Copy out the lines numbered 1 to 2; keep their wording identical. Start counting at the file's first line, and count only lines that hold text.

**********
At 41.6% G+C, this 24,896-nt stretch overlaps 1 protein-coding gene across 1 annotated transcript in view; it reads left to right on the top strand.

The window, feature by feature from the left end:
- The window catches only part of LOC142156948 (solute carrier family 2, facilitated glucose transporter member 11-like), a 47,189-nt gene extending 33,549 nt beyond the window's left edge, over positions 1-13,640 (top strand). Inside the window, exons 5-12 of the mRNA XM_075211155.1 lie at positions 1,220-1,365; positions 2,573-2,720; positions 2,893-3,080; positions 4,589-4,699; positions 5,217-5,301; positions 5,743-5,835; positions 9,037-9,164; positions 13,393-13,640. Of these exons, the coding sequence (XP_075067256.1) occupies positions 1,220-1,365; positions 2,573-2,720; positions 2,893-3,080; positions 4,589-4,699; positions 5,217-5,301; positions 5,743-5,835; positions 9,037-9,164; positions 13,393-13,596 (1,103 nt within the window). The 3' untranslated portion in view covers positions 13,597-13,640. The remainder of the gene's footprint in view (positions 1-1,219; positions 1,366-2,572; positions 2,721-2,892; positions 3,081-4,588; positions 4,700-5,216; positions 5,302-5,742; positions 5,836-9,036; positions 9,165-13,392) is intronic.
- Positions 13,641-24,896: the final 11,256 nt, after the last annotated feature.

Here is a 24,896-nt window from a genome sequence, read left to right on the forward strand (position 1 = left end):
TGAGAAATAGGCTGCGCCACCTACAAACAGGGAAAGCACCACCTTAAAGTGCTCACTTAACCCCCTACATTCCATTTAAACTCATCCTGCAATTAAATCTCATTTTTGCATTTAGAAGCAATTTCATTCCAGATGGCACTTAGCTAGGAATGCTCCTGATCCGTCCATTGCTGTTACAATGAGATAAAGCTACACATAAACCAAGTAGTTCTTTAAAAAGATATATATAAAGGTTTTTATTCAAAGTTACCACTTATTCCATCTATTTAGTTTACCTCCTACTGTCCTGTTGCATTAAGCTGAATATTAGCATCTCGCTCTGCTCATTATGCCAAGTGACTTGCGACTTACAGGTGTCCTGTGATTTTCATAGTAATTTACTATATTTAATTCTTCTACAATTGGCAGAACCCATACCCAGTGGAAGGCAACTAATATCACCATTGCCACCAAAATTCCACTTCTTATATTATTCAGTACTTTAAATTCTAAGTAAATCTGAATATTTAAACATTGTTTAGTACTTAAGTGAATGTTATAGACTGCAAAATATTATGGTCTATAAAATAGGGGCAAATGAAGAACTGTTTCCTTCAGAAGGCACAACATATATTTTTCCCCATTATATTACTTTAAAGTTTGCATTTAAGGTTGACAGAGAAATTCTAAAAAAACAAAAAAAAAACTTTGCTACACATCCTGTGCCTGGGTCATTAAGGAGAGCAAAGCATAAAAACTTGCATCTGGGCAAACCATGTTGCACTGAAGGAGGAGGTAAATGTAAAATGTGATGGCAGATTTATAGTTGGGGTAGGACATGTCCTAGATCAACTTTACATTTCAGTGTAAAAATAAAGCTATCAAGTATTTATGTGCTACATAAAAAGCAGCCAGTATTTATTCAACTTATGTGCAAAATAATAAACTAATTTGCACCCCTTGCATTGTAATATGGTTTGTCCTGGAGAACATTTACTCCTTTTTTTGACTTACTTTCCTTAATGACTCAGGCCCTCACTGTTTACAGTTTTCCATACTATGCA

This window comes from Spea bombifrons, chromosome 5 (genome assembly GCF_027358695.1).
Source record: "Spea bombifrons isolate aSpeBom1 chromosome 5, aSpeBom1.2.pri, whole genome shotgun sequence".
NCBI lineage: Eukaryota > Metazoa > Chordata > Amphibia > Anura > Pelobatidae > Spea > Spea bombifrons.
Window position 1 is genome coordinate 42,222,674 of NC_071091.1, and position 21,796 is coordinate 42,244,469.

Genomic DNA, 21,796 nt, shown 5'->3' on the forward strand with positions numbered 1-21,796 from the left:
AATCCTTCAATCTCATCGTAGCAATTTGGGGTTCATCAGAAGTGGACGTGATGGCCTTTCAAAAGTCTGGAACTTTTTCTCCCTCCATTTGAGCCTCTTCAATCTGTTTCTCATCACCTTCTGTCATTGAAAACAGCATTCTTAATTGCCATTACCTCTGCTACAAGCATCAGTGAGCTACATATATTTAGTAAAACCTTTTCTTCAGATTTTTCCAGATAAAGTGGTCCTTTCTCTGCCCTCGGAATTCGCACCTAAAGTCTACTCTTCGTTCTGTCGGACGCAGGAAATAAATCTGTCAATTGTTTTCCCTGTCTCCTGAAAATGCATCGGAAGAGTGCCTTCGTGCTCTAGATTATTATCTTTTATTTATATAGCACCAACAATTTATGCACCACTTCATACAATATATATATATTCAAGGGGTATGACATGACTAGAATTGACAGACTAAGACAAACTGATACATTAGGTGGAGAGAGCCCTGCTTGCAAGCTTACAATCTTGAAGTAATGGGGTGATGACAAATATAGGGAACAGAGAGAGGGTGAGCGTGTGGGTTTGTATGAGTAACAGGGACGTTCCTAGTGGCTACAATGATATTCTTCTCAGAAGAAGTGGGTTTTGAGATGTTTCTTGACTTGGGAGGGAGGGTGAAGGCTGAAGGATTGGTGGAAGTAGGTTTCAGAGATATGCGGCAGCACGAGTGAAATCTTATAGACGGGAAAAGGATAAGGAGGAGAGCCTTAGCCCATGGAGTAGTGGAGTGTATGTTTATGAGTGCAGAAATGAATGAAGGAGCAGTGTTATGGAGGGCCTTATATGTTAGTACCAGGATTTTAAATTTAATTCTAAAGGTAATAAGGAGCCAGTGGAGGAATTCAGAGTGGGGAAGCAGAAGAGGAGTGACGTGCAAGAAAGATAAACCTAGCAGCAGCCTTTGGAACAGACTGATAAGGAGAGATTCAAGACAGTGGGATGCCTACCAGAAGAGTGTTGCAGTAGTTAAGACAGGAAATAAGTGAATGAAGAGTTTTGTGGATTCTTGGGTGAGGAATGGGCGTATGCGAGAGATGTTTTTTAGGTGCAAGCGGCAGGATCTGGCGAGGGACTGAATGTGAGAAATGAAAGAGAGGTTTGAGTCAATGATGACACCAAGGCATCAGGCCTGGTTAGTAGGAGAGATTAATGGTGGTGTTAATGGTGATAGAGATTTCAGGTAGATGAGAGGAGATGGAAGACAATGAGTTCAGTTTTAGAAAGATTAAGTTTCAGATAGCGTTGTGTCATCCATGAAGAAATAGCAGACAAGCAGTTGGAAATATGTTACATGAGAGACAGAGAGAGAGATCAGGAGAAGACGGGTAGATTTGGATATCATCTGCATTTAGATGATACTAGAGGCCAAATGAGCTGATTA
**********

At 41.6% G+C, this 24,896-nt stretch overlaps 1 protein-coding gene across 1 annotated transcript in view; it reads left to right on the top strand.

The window, feature by feature from the left end: